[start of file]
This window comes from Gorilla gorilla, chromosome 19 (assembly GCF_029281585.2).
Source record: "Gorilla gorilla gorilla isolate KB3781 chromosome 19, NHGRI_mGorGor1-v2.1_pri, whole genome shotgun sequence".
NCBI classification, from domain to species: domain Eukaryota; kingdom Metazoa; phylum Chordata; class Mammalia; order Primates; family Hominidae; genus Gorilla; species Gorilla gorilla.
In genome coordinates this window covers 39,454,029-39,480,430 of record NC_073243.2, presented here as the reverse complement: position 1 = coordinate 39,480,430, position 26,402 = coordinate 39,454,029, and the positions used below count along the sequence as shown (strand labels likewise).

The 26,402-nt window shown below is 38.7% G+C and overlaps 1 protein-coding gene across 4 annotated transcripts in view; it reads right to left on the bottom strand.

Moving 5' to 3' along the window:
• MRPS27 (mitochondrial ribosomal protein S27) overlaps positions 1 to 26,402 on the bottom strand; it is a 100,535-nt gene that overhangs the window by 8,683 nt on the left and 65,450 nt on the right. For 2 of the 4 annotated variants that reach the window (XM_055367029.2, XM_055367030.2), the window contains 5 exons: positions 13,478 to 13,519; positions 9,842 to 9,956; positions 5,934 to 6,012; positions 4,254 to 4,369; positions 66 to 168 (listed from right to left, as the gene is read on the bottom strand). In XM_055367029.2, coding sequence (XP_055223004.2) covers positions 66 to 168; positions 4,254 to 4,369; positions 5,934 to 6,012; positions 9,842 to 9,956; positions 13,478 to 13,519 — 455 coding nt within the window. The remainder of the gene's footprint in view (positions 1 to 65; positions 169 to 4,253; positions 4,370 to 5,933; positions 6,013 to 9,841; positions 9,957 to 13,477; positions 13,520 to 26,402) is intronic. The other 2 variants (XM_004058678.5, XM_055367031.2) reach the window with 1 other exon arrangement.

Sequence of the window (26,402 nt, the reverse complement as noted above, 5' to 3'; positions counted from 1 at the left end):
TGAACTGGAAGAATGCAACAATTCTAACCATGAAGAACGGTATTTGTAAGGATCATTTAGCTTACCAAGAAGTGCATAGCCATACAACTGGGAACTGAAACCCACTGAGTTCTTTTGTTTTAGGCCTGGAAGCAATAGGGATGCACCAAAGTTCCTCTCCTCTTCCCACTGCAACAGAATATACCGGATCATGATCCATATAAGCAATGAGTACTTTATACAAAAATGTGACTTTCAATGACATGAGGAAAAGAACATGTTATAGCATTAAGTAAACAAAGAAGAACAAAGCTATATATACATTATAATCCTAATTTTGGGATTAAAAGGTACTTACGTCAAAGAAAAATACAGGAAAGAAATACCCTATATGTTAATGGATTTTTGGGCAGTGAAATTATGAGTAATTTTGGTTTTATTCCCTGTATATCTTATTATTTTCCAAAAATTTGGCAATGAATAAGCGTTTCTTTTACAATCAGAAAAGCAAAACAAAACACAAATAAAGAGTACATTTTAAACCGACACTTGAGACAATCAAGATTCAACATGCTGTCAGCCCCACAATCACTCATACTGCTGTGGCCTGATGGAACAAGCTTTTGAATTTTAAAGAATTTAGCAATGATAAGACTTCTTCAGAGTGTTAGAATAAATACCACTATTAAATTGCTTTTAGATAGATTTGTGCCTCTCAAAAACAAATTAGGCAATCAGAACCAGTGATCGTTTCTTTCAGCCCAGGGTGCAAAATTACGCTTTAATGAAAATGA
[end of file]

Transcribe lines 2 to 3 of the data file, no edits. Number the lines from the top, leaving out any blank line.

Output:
Source record: "Gorilla gorilla gorilla isolate KB3781 chromosome 19, NHGRI_mGorGor1-v2.1_pri, whole genome shotgun sequence".
NCBI classification, from domain to species: domain Eukaryota; kingdom Metazoa; phylum Chordata; class Mammalia; order Primates; family Hominidae; genus Gorilla; species Gorilla gorilla.